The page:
The young male part of the happy couple nods seriously, and the young lady says that it doesn't matter, because the Chinese are so much more advanced than us, they have "holographic phones and shit" and if the world did decide to end, then the Chinese would save us.
It was at this point that my brain really started to hurt. I had to say something. "Those holographic phones are prototypes coming out of Japan, not China. China's economy is built primarily on manufacturing rather than innovation," says Cranky.
The young lady looked at me and responded, "Whatever, Japan then. Japan can save us."
I laughed, just a little disbelieving bark of surprised laughter. Of course, that didn't go over very well. The young gentleman decided to go inside and buy something, and the young lady tried to swipe her card through the machine.
Swipe, nothing happens. Swipe, again nothing. Swipe, swipe, swipe, swipe, swipe, swipe. EIGHT TIMES she swiped the card (I counted!) before she looked at her card, looked at the drawing, giggled, and flipped her card over.

By this time her gentleman friend had returned from the 7-11's interior, and they collected their movies from the machine. Then they climbed into the 2-tons of metal and fiberglass they are allowed to careen around the streets in, and drove off. To me, that is the most terrifying part of this story, that these people would be allowed to drive, to vote, and to breed. Ok, the breeding doesn't bother me quite so much, as we will always need push-broom pilots and grocery baggers. But for heaven's sake, don't let them near a voting booth or a steering wheel!

My trip to return Alice took me twenty minutes. I live one minute from the Red Box, and it took less than fifteen seconds to return the movie.

Wednesday, September 30, 2009

So Glad I Went to College For This

The reason there have been no posts is that Ms. Cranky has been fighting quite the fit of pique over the summer. For the most part, my days have been filled with activities of no social, economical, moral, or spiritual value. There's been nothing going on. My facility has been about as jam-packed as Mother Hubbard's cupboard. The center of the Gobe at high noon has more activity. So, there really hasn't been anything to write about. I have done a lot of very, very frustrating make-work. During this time, I have been able to ruminate on my position in the education industry, and indeed in my life, and I've decided that I'm getting out. Out of the whole thing. My poor little blog, a terminal case before it leaves infancy. A moment of silence, please?

...wait for it....

Ok, thanks for that. Anyway, this post is simply a kvetch about my boss, and bosses in general. They are silly, aren't they?
I rather like Paul Graham's essay entitled You Weren't Meant to Have a Boss. We can all identify with the sentiment, I think. Note that he didn't say "Leader," he said "Boss." Back in the day, way way back, "Boss" meant the guy who knew what the plan was, who told folks how high to build the wall, how deep to dig the trench, things like that. He knew what was going on and he was the conductor of the group, making sure that the men who worked under him were doing the RIGHT things and doing them the RIGHT way. Now, the average boss seems more concerned with things LOOKING like they're being done than actually getting done.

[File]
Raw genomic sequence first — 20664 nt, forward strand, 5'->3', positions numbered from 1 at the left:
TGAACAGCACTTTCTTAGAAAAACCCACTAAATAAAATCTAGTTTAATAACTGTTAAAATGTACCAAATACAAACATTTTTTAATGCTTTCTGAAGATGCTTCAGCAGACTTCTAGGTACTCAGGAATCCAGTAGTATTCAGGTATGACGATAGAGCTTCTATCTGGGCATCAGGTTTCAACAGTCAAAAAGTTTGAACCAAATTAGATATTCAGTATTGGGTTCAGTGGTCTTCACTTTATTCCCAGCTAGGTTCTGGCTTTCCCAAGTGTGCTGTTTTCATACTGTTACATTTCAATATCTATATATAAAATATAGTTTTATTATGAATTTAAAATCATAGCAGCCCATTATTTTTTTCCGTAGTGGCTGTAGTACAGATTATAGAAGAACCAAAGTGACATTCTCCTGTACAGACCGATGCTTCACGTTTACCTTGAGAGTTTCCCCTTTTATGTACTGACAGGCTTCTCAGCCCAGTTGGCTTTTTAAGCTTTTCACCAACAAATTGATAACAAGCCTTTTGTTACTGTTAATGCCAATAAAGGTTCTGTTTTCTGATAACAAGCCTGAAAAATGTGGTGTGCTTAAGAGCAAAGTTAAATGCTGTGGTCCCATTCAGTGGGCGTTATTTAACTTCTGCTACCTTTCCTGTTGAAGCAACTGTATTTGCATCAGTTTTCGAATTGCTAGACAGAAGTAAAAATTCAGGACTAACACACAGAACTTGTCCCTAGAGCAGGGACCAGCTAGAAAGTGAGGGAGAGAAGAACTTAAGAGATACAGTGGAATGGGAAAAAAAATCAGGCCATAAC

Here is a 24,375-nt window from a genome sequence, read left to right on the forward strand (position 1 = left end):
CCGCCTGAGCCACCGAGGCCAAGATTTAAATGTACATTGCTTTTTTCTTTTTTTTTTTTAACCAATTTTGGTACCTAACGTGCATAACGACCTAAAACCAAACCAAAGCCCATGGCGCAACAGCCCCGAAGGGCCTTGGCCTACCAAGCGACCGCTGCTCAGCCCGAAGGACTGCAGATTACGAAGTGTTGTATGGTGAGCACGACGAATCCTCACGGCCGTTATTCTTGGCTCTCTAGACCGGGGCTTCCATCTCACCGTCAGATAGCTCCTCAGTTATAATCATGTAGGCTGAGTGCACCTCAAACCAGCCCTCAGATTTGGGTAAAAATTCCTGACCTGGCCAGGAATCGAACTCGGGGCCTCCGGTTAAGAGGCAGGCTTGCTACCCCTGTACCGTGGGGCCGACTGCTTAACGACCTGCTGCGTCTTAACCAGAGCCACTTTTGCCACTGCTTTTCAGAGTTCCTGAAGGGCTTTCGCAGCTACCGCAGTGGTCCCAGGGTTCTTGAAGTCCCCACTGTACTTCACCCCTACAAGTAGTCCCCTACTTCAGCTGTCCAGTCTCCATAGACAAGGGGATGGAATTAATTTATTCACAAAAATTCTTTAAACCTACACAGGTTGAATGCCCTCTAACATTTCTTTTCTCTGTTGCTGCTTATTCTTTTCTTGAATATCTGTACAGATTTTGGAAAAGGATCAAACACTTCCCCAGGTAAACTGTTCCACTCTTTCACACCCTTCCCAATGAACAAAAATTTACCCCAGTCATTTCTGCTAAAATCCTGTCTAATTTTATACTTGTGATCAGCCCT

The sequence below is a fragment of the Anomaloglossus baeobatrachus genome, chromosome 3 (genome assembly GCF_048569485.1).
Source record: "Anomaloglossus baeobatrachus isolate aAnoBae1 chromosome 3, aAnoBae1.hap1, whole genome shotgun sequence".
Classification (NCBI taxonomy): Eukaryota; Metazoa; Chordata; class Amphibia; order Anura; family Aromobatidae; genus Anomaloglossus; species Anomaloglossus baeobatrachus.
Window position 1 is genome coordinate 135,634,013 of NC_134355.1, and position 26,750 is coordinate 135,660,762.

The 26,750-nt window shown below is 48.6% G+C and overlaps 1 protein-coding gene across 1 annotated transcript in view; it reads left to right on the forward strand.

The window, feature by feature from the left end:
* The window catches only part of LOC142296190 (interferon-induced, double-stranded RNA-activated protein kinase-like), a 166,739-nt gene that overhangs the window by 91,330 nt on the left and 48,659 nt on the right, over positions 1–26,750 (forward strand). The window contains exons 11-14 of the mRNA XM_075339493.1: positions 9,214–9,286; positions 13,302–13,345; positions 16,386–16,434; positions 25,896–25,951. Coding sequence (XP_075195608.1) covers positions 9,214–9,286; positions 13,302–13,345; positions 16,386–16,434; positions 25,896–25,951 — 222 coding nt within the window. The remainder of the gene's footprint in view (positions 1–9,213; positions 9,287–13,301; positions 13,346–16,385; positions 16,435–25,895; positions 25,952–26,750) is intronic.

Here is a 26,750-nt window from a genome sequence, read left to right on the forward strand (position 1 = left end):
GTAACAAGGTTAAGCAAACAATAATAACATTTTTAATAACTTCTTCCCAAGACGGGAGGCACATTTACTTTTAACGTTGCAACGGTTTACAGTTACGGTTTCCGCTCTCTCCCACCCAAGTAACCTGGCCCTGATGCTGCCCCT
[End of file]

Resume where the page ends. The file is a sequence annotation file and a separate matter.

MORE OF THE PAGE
My boss thinks nothing of having his highly trained staff do work that would be done faster and better by machine, simply because it LOOKS cheaper. And since I and the other person of whom I speak are salaried, we are simply given more things to do without any extra time. We must now gather our own straw for the bricks we must make without falling behind in production. When we fall behind, in classic Pointy-Haired Boss style, our boss chews us out for being inefficient and/or unwilling to spend large amounts of extra hours at work.

How do people come up with these kinds of things? How does a person lose their grip on reality so thoroughly that they can't see that a person forced into an untenable position will eventually revolt?

Wednesday, June 17, 2009

Logical Fallacy, Meet Suburban Soccer Moms

There is a "Martial Arts Studio" near my work, in the same shopping center I do most of my grocery procurement in, and in the window, in big bold letters, is a sign that says "Defeat the bully without fighting." Do-whaa-huh?! was my intelligent and well-reasoned response to that, followed closely by a sudden understanding and a patronizing chuckle. After seeing this sign a while back, I started looking for others. I realized that there were an awful lot of kid-oriented martial arts places, and they all have some variation on this theme plastered over their windows, vans, brochures, fliers, billboards, and custom t-shirts.
I think I understand where this insanity comes from, and it's not pretty. It comes from that whole "violence never solved anything" mantra that is so popular, especially these days. All evidence to the contrary, Suburbanite moms really want to believe they can talk their way out of conflicts, and that their children can, too! To them, there is nothing martial about "martial arts." It's just about exercise and discipline and white uniforms that have to be bleached every week.
Anyone who's been bullied knows that the best way to deal with said bully is to fight the hell back. Fight hard, and make it not worth the little snot's pain and energy to keep coming after you. Honestly, I just think most women don't really understand kids, certainly not boy children. Yes, yes I did just say that. Bring it.
When girls start to become teenagers, they stop physically fighting (most of the time, anyway), and start going psychological. And since psychological bullying is fought with words, they sort of assume that ALL bullying can be fought the same way.
Men are at least honest. They know they don't understand girls and don't pretend to, but women seem to think that the ability to successfully gestate and expel small, screaming balls of flesh imbues with special powers which allow them to understand and relate to all children., it does not. You do not have special powers. You do not understand boys any better than men understand girls. Deal with it.